Jeopardy! category: SOUTH AMERICAN CAPITALS (8-1-2015)
$2000 clue: This Guyanan capital received its name in 1781, when it was named for the British monarch then on the throne
The gist: If it had been founded when the Dutch still held control of the country, it might have been called Willemstad or something.* Georgetown became the Guyanese capital at a time when the Kingdom of the Netherlands was rapidly losing its share of South America to British interests. The Dutch had first established settlements in what would later become Guyana in 1616, initially with the purpose of trading with the indigenous peoples. That purpose quickly changed as the global land-grab among the major European powers ratcheted up and Portuga, Spain, France, and Britain began claiming huge swaths of South America and the Caribbean. Soon thereafter, Dutch plantations became major producers of tobacco, and began importing thousands of Africans as their indigenous slaves died from the deplorable conditions. In the 1760s a slave named Cuffy led revolt of between 2500 and 3000 slaves, which was only put down with assistance from nearby British and French settlements. During the 1760s and 1770s an open British immigration policy led to many British colonists settling among the Dutch, and administration of the territory had largely passed into British hands by the time Georgetown was founded and named for King George III. Within a few years, however, it passed through both French and Dutch hands, and they did much to build the city up in its early days – although under different names. In 1812, it was retaken by the British and renamed Georgetown, this time for good, while the various districts retained their older names. It became the capital of Guyana when it gained independence from the UK in 1966, and the country remains the only one in South America with English as an official language, along with eleven others. English is still used as the language of government, education, and media, but most of the population speaks Guyanese Creole.
Georgetown sits on the Atlantic coast at the mouth of the Demerara River, making it the only other capital besides Buenos Aires in this category below 8500 metres in altitude. It is the country’s main urban and manufacturing centre, as well as the main port, shipping the country’s main exports of sugar and bauxite ore (the primary source of aluminum). The city is home to the headquarters of the Caribbean Community (CARICOM), a supranational body that represents the shared interests of the nations of the Caribbean. With its easterly neighbour Suriname, Guyana is one of the CARICOM’s two full South American member states.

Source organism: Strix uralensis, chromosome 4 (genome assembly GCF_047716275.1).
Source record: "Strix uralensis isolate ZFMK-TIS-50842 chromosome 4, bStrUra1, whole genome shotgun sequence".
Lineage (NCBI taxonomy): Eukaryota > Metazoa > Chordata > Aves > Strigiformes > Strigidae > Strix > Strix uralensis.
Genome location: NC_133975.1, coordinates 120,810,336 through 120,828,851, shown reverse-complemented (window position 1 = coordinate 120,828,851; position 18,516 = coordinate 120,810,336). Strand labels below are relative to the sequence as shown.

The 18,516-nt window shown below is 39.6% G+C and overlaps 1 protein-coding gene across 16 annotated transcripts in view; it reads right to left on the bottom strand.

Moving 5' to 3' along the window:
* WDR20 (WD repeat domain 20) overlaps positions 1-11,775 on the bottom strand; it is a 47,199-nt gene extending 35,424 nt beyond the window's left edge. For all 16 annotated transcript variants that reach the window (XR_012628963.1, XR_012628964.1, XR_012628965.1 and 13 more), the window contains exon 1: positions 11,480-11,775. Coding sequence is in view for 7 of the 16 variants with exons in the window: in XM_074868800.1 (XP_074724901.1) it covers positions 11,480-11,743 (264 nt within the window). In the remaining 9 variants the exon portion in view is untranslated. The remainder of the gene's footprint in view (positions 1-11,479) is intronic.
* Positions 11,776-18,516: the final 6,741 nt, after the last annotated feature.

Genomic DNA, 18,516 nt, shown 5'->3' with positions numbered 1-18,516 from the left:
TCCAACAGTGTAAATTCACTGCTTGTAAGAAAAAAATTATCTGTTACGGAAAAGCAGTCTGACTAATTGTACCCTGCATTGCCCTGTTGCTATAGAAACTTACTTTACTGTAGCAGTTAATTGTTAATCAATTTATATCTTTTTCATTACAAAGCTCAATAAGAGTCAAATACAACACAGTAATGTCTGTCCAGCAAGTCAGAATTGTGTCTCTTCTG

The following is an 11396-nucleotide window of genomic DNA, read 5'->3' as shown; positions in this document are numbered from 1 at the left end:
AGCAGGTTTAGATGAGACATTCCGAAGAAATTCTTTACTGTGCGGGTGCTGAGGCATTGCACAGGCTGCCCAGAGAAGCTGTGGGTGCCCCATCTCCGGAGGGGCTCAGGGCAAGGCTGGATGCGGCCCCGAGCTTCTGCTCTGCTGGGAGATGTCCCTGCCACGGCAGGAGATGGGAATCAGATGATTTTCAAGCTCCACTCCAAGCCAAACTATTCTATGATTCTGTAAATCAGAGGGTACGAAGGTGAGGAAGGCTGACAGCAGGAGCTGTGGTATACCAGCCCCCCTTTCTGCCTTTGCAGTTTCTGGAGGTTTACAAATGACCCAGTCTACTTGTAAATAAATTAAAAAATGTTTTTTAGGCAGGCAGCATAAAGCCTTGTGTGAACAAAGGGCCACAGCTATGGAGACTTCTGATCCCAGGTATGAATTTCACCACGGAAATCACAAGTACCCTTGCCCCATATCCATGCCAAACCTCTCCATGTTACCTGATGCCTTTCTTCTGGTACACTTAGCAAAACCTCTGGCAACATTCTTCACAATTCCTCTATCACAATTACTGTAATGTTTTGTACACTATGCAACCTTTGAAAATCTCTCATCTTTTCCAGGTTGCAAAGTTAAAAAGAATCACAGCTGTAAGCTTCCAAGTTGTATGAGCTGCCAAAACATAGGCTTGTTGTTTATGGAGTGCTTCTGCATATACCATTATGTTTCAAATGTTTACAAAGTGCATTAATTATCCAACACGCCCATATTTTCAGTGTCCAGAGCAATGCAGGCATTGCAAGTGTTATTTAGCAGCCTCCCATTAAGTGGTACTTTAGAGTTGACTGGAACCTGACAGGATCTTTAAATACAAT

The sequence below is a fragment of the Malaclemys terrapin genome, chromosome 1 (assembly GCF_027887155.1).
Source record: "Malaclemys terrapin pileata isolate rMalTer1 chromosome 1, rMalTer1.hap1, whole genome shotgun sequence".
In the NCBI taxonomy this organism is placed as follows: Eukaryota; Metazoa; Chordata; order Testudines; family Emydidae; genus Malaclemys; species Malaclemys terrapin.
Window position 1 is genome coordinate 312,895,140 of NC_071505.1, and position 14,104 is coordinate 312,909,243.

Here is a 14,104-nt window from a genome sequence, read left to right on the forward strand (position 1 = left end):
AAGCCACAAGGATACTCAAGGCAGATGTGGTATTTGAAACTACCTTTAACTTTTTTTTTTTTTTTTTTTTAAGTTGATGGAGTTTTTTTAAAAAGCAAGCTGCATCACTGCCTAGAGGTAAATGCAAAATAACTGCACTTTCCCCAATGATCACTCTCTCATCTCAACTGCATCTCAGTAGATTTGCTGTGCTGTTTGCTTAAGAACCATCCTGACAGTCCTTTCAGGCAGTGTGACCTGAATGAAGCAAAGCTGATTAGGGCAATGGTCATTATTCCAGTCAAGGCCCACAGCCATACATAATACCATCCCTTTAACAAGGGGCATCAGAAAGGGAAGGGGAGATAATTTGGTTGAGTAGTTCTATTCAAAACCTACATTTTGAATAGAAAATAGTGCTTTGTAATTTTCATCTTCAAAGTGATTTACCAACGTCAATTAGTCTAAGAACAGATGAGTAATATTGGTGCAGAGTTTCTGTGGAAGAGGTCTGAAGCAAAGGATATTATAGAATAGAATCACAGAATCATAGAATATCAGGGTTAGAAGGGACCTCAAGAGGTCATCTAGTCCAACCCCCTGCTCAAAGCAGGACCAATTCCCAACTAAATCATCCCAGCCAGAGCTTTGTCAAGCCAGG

The clue: Most Jeopardy! viewers are most likely able to name the British monarch in 1781, since George III was also the Bad Guy in the American Revolution, taking place around the same time as the city’s founding. That’s a good start, and you might guess “Georgetown” without even having heard of the city… if $2000 wasn’t on the line. Still, if you can’t name Guyana’s capital right off the bat, knowing George is a pretty good start to remembering it. This clue does a pretty good job of linking something that most contestants probably know with something a little harder.
In Jeopardy!: As you may know, “Georgetown” is also the name of a prestigious Washington, D.C. university, and it’s that aspect of the name that gets most of the attention in the J!Archive. I have to say, this installment of DOJ! has been particularly unsuccessful when it comes to good J!Archive searches, but the show must go on, I guess. Searching for “Georgetown” and “Guyana” gives just six clues. Three of them mention the Brits, while two of those and one more mention the king (the extra one doesn’t call him British, only “Hanoverian,” his royal house). One other mentions its Dutch history, and the last one asks for the capital of Guyana, or the distrcit of Washington that shares its name. A search for “Georgetown” and “capital” brings up a few more clues, following the same patterns as the others, but note that one (misspelled?) clue is actually about George Town, the capital of the Cayman Islands, which remains a British Overseas Territory today. So, it was Dutch before it was British, its named for George III, and of course, it’s the capital of Guyana – that will get you plenty far with this particular city.
*To explain that highly clever joke: the king of the Netherlands around the time that the Dutch and British were competing over Guyana was Willem V or Orange-Nassau, and “Willemstad” is my non-Dutch speaking attempt at making a Dutch equivalent to Georgetown.